Thursday, 9 May 2013

The Economy, not UKIP, will decide the next election

It’s probably fair to say that the pundits and anoraks are enjoying events in Westminster far more than the political class. The establishment are getting a kicking by…one of its own. The difference being Nigel Farage does normal, down to earth, far better and with far less effort than either Cameron or Miliband.

The prevailing wisdom on UKIP can be summarised three ways. One: UKIP are here to stay. They will continue to vandalise the political landscape, gobbling up disillusioned Tory voters, and thwarting a Conservative majority in 2015. The right is permanently split.
Two: UKIP are a transitory nuisance. Typical mid-term protest by a chunk of the electorate fed up with the usual suspects. A sizeable number of their supporters will rush back into Cameron’s arms come the election. They’ve made their point, now comes the important stuff, like electing a PM.

Three: UKIP are the latest repository for working class anger. A section of society who feel left behind, bewildered by the modern world, with neither Labour nor the Tories speaking for them. Many will vote Conservative in two years, but many won’t vote at all. They don’t care who’s PM, but given a choice, most prefer Cameron to Miliband.
Points one and three are bad news for the Conservatives. It means another hung parliament, with Miliband the most likely beneficiary. The Conservatives will be praying that theory two comes true, and that enough Ukippers switch back in time.

As a Labour man, standing back and watching the Conservative Party self-combust is always a pleasure. The best leader they’ve had in years, still their greatest asset, the most media-friendly Tory in an age, and yet that’s not enough for some people. Move even further to the right they cry, ignoring the fact that for the last three years the party hasn’t stopped moving.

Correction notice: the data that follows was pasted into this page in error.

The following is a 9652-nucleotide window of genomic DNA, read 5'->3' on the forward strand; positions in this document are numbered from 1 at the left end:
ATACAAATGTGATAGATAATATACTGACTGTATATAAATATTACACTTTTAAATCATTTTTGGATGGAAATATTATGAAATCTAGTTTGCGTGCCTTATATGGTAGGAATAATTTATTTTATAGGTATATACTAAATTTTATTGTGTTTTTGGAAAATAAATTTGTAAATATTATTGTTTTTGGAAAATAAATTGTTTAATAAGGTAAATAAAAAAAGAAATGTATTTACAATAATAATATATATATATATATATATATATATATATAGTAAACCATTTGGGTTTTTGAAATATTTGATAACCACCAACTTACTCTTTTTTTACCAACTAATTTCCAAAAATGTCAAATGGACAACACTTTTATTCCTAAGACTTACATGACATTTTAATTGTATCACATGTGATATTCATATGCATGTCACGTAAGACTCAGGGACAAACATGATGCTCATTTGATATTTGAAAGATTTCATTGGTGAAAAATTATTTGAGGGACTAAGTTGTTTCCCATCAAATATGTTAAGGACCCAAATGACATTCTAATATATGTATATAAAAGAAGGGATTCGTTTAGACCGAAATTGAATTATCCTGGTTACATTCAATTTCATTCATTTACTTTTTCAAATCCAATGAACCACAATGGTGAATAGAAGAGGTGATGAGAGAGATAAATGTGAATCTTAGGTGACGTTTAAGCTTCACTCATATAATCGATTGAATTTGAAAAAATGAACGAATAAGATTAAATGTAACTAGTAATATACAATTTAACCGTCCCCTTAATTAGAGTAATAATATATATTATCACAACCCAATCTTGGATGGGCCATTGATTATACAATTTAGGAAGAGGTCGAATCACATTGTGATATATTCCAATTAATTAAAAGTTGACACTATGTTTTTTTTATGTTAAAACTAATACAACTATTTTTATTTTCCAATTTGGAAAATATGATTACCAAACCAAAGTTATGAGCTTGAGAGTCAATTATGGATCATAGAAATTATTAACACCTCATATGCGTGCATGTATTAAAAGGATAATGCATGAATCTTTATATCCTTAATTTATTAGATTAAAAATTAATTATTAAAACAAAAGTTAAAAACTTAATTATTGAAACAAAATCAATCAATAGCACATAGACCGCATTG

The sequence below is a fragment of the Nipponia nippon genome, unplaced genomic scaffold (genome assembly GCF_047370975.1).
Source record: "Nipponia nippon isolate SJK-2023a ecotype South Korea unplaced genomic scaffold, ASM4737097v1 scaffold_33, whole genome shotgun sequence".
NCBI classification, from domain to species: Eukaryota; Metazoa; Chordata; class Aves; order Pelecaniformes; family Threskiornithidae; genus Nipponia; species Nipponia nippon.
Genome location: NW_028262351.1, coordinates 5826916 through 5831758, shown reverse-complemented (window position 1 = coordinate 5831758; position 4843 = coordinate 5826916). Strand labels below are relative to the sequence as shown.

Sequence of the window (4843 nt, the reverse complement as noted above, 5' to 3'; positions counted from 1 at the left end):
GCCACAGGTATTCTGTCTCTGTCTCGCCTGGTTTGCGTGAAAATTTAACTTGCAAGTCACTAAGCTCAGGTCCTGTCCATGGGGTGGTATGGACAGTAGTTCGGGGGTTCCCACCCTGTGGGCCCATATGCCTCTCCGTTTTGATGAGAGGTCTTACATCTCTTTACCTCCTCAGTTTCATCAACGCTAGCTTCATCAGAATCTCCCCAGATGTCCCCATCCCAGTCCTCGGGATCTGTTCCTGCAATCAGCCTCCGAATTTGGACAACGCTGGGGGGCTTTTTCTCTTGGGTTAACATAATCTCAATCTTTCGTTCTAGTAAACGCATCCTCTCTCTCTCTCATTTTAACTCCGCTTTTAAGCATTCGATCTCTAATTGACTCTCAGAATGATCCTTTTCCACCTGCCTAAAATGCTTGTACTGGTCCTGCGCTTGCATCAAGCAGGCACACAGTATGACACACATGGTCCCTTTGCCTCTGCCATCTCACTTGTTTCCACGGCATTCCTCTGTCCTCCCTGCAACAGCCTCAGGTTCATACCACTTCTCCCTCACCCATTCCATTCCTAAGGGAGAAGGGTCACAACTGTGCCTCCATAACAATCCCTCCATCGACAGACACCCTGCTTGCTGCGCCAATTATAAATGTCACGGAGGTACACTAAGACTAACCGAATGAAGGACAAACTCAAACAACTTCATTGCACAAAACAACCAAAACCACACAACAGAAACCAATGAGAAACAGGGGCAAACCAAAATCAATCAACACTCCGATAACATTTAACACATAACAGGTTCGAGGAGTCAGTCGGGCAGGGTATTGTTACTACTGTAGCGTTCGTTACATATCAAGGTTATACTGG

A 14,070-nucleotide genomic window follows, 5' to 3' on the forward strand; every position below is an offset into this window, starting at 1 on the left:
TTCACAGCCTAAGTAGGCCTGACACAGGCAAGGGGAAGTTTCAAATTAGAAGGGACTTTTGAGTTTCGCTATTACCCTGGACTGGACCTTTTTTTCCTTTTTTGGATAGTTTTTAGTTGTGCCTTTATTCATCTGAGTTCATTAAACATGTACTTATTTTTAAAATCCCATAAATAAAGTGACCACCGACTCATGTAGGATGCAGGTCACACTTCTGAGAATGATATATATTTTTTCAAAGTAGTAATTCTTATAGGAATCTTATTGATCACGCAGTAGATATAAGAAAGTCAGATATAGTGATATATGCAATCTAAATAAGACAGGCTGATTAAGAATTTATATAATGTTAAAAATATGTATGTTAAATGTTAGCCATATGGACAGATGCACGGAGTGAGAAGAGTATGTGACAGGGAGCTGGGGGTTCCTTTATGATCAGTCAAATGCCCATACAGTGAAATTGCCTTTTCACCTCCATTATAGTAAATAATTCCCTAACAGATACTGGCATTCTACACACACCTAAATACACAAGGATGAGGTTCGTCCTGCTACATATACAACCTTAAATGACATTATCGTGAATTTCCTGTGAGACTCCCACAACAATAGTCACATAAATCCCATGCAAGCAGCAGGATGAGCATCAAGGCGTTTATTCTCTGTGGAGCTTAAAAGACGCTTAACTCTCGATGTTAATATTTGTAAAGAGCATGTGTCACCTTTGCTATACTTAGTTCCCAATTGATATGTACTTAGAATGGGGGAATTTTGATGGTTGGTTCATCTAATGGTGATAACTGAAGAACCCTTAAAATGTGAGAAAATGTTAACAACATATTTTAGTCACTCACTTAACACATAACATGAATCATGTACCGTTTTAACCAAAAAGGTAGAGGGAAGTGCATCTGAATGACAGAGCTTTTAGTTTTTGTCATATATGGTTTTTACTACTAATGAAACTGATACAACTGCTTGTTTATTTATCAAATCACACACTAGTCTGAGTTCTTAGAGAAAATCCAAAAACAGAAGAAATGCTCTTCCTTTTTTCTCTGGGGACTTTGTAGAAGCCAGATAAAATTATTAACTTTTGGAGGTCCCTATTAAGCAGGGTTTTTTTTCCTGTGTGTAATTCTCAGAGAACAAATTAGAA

UKIP satisfy peoples’ anger with immigration and welfare. But, they’re unable to explain the reason for this: the economy. It is, and always will be, the economy. When times are tough people lash out. They want someone to blame for an unforgiving job market and a cost of living reaching unsustainable levels. It’s either the immigrant’s fault or the benefit scrounger at number 32.

UKIP are experts at telling us what’s wrong with Britain and listing all the things they’re against. Not so good at setting out a vision for how to make things better. The economy part of their manifesto doesn’t really matter because they feed off populist hyperbole. Their sums have been taken apart more than once. When asked why they had voted UKIP last week, most just shrugged and said “because.” Asked to name any of their policies: no idea, they responded.
Farage and his motley crew are so transparent it’s embarrassing. But, not as embarrassing as the hysteria they generate. The only way to combat UKIP is to sort out the economy. Taking them on where they feel most at home will only backfire. No party is going to outflank them on immigration. Nor should they try to. No amount of Conservative Euroscepticism can compete with a demand for EU withdrawal. You can’t get more Eurosceptic. Cameron can bang on about a referendum all he likes, but he’ll be hamstrung from day one: he’ll be campaigning to stay in the EU. Those who most demand one do so because they want it to lead to Britain’s eventual exit. Cameron doesn’t.

People can smell authenticity. They know Farage is being sincere when he talks of closing borders and waving goodbye to the EU. Voters don’t buy Cameron’s tough talk. They certainly don’t trust anything Labour says on immigration. Its stance on Europe is as muddled as most of its policy ideas. Labour has gone backwards over the last 9 months or so. The party seems most at ease talking in the abstract.
UKIP can be tackled two ways: take fright and fight back by trying to ‘out-Kip’ them. Or give people a reason to feel positive and hopeful about the future. Only a reversal in the economy’s fortunes can do this.

This comment piece was first published on Speaker's Chair on Thursday 9th May 2013

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